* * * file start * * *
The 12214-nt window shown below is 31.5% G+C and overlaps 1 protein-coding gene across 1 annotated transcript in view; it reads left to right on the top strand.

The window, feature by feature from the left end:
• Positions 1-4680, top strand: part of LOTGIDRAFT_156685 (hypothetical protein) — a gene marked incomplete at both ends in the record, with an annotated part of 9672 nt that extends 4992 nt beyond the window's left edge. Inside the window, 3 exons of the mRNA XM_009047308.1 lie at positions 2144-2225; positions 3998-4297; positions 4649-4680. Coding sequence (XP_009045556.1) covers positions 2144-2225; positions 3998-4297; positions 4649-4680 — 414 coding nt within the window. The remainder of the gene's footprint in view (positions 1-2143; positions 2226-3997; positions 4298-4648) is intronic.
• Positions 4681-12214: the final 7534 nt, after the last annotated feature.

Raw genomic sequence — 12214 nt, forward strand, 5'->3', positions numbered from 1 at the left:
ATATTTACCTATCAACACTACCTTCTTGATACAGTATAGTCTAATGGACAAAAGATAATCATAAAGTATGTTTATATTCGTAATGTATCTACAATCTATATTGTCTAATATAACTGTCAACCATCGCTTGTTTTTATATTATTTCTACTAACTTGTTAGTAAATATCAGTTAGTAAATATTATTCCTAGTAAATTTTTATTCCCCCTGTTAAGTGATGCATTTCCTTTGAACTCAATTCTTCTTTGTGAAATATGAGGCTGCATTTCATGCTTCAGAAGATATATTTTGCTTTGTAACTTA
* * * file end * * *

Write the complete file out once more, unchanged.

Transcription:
The 12214-nt window shown below is 31.5% G+C and overlaps 1 protein-coding gene across 1 annotated transcript in view; it reads left to right on the top strand.

The window, feature by feature from the left end:
• Positions 1-4680, top strand: part of LOTGIDRAFT_156685 (hypothetical protein) — a gene marked incomplete at both ends in the record, with an annotated part of 9672 nt that extends 4992 nt beyond the window's left edge. Inside the window, 3 exons of the mRNA XM_009047308.1 lie at positions 2144-2225; positions 3998-4297; positions 4649-4680. Coding sequence (XP_009045556.1) covers positions 2144-2225; positions 3998-4297; positions 4649-4680 — 414 coding nt within the window. The remainder of the gene's footprint in view (positions 1-2143; positions 2226-3997; positions 4298-4648) is intronic.
• Positions 4681-12214: the final 7534 nt, after the last annotated feature.

Raw genomic sequence — 12214 nt, forward strand, 5'->3', positions numbered from 1 at the left:
ATATTTACCTATCAACACTACCTTCTTGATACAGTATAGTCTAATGGACAAAAGATAATCATAAAGTATGTTTATATTCGTAATGTATCTACAATCTATATTGTCTAATATAACTGTCAACCATCGCTTGTTTTTATATTATTTCTACTAACTTGTTAGTAAATATCAGTTAGTAAATATTATTCCTAGTAAATTTTTATTCCCCCTGTTAAGTGATGCATTTCCTTTGAACTCAATTCTTCTTTGTGAAATATGAGGCTGCATTTCATGCTTCAGAAGATATATTTTGCTTTGTAACTTA